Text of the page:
Supper for one in the absence of Liz. An individual cottage pie,
broad beans and (Oh Joy) a favourite beer now for sale locally.
Back at the 'ranch' we finally have a decent tomato crop. I picked 4.8 kg on Saturday which Liz will convert into tomato sauce/passata. She is also after me for some fruit for a new discovery for us 'chilli tomato jam' which we made for the first time last year inspired by a gift and recipe from Mazy or 'red tomato jam'. What I am glad we don't need to make is green tomato chutney, that back-stop for crops that you fail to ripen. All well and good and delicious in small quantities but we have jars of the stuff from earlier years before we learned that plug-plants are the only method that seems to work here.

Lovely clean onions. Not huge, but again the golden variety
did best, with the white-skin and red onions way behind on size.
I also have now good quantities of mange-tout peas, black kale, chard and, at last, a very late crop of young, tender broad beans. I love my broad beans but Liz only enjoys them young. Once they are starting to do that greyish skin thing, then she double-skins them and uses just the inner cotyledons, very nicely, I should add with garlic butter or some such. We crop hard while the pods are still young. I am also using onions straight off the ground. I will not have too many to ripen this year, a good thing in this very late season and the month of September. We are getting plenty of potatoes too but again, for now, I leave them in the ground and harvest as required.

We're all happy to put 2 feet on the ramp but 4? Not on your Nellie
We have 2 lambs now ready and booked in this week for their final journey so over this weekend I have been trying to familiarise them with the concept of 'trailer'. Regular readers will know that we have found this to be a breeze with pigs. Always greedy, a pig will follow a trail of chopped apple or cherry tomatoes anywhere and within minutes will have weighed up the pros (food) and cons (possible trap in trailer) and come to the decision that this bouncy, wheeled wooden box is just another food bowl. The sheep are proving to be a lot more wary and, despite a couple of practise runs, I fear they will not be 'trained' by tomorrow morning. They have all sneaked one or two front feet onto the ramp, craning forwards to reach the bowls of food IN the trailer, but so far no-one has gone all the way in.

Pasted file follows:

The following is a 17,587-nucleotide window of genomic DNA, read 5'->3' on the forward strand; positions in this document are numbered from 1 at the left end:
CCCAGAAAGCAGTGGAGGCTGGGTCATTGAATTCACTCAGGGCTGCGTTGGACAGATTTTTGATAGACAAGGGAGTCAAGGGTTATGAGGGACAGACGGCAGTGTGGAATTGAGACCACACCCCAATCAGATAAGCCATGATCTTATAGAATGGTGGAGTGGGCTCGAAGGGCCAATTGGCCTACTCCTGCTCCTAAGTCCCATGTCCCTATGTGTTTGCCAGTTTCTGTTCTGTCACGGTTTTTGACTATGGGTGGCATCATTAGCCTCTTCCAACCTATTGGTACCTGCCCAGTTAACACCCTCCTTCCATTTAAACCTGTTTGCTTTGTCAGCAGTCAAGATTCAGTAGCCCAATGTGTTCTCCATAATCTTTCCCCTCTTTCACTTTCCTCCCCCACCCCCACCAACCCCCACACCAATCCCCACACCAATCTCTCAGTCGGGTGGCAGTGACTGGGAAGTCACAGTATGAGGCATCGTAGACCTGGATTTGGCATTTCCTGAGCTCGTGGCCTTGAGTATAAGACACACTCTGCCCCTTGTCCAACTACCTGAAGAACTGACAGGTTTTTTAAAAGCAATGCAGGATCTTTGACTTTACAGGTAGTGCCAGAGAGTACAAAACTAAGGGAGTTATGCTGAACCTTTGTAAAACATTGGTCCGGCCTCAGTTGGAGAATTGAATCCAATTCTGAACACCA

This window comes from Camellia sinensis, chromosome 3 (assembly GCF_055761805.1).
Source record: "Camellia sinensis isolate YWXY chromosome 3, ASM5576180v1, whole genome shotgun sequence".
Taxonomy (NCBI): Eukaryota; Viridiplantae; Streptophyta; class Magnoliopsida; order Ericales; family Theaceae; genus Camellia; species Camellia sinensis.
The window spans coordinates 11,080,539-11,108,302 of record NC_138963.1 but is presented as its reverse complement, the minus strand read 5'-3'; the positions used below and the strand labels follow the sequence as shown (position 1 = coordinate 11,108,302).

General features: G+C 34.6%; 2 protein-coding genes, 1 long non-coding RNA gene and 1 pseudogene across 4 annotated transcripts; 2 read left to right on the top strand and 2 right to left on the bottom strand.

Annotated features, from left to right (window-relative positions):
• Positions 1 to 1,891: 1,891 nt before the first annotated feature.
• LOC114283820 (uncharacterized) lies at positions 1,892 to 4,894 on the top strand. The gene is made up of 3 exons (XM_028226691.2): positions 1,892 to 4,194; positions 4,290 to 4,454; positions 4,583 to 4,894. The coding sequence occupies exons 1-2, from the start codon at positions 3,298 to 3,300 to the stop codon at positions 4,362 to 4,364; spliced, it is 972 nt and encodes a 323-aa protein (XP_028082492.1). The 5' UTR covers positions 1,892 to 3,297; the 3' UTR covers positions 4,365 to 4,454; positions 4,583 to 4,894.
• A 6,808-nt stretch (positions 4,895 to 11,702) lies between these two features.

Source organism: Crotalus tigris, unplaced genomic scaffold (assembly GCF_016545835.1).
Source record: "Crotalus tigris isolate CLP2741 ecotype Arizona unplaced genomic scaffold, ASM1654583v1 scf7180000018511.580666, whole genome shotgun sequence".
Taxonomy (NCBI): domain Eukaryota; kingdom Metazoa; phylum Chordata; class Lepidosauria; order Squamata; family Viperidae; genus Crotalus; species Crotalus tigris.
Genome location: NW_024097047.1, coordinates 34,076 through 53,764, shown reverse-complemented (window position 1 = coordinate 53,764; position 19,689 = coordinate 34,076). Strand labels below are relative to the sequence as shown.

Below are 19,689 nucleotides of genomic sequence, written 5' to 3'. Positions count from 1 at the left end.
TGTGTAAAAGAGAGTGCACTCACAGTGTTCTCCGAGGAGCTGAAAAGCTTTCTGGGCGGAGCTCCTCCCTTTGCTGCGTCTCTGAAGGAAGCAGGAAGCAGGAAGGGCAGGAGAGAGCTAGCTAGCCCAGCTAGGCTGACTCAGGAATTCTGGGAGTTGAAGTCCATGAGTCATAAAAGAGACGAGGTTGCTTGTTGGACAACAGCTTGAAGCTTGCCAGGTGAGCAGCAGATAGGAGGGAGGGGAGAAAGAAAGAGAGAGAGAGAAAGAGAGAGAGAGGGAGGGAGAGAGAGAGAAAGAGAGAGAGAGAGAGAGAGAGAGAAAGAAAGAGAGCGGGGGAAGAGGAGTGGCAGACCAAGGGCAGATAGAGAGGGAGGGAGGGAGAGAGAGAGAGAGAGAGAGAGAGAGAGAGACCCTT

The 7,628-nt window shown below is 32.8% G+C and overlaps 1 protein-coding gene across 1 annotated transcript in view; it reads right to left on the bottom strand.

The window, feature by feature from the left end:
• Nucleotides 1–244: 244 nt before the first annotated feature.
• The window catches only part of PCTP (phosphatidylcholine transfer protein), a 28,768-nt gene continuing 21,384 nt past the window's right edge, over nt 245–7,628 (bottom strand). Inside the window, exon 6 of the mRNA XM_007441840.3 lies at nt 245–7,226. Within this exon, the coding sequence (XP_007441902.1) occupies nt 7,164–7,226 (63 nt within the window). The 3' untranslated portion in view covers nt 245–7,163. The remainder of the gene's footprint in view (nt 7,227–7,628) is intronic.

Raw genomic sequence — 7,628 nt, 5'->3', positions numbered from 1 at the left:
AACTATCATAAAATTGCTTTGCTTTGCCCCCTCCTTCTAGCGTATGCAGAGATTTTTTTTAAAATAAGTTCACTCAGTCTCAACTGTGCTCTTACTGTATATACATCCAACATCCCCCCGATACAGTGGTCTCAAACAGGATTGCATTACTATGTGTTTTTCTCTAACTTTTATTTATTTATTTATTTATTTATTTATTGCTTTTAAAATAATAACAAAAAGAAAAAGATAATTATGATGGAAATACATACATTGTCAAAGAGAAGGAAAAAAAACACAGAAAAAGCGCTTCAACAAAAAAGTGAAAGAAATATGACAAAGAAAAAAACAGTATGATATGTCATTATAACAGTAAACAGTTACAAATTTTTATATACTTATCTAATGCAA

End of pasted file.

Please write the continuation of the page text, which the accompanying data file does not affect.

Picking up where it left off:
Bizarre digital photo effect on this ordinary coalite and turf
fire in the range. This purple flame was not there in "real life"
but is there on all the digital pics. The camera does not lie?
There is the added complication that we only want 2 to load, the twin ewe lambs, so at some stage we must separate the twins from the rest as we may not be able to persuade 2 sheep up the ramp and 4 not to go up. Sheep, as everyone knows, group together when under "attack", so we will either load 6 or none! In practise, we have had a nice offer of help loading from Sue, so we may have enough manpower on hand to grab our required two and man-handle them, out of the flock and up the ramp. Not an ideal situation but at least they get a more comfortable ride than this 'shepherd' does in that link-box. More on this story in the next post.